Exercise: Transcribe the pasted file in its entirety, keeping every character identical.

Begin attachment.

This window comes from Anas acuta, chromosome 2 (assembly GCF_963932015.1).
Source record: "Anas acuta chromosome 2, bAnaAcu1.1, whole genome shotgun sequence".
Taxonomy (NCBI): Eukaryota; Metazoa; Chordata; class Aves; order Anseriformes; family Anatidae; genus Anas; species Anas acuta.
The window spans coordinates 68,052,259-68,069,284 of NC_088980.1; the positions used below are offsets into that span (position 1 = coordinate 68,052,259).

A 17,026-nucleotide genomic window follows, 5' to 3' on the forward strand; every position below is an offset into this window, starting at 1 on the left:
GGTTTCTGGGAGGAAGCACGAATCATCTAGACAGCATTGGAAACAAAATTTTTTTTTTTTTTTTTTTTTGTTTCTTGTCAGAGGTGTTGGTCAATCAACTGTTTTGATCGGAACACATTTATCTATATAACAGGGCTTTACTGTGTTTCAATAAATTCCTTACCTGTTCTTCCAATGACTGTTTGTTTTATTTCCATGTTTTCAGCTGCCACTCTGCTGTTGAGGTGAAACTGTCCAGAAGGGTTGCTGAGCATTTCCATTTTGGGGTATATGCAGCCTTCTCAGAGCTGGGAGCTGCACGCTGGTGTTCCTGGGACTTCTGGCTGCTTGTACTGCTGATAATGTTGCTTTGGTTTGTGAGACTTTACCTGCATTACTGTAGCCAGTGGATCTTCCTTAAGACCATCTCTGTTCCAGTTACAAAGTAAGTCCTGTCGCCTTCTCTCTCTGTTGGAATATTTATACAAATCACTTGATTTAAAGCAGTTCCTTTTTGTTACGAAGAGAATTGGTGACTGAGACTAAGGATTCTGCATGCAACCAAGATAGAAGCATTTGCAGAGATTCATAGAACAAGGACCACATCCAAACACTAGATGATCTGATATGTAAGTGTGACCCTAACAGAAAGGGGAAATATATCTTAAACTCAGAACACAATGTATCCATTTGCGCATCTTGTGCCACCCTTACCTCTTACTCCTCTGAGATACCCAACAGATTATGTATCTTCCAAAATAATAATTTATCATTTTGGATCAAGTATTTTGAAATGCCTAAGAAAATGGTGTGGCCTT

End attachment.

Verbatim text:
This window comes from Anas acuta, chromosome 2 (assembly GCF_963932015.1).
Source record: "Anas acuta chromosome 2, bAnaAcu1.1, whole genome shotgun sequence".
Taxonomy (NCBI): Eukaryota; Metazoa; Chordata; class Aves; order Anseriformes; family Anatidae; genus Anas; species Anas acuta.
The window spans coordinates 68,052,259-68,069,284 of NC_088980.1; the positions used below are offsets into that span (position 1 = coordinate 68,052,259).

A 17,026-nucleotide genomic window follows, 5' to 3' on the forward strand; every position below is an offset into this window, starting at 1 on the left:
GGTTTCTGGGAGGAAGCACGAATCATCTAGACAGCATTGGAAACAAAATTTTTTTTTTTTTTTTTTTTTGTTTCTTGTCAGAGGTGTTGGTCAATCAACTGTTTTGATCGGAACACATTTATCTATATAACAGGGCTTTACTGTGTTTCAATAAATTCCTTACCTGTTCTTCCAATGACTGTTTGTTTTATTTCCATGTTTTCAGCTGCCACTCTGCTGTTGAGGTGAAACTGTCCAGAAGGGTTGCTGAGCATTTCCATTTTGGGGTATATGCAGCCTTCTCAGAGCTGGGAGCTGCACGCTGGTGTTCCTGGGACTTCTGGCTGCTTGTACTGCTGATAATGTTGCTTTGGTTTGTGAGACTTTACCTGCATTACTGTAGCCAGTGGATCTTCCTTAAGACCATCTCTGTTCCAGTTACAAAGTAAGTCCTGTCGCCTTCTCTCTCTGTTGGAATATTTATACAAATCACTTGATTTAAAGCAGTTCCTTTTTGTTACGAAGAGAATTGGTGACTGAGACTAAGGATTCTGCATGCAACCAAGATAGAAGCATTTGCAGAGATTCATAGAACAAGGACCACATCCAAACACTAGATGATCTGATATGTAAGTGTGACCCTAACAGAAAGGGGAAATATATCTTAAACTCAGAACACAATGTATCCATTTGCGCATCTTGTGCCACCCTTACCTCTTACTCCTCTGAGATACCCAACAGATTATGTATCTTCCAAAATAATAATTTATCATTTTGGATCAAGTATTTTGAAATGCCTAAGAAAATGGTGTGGCCTT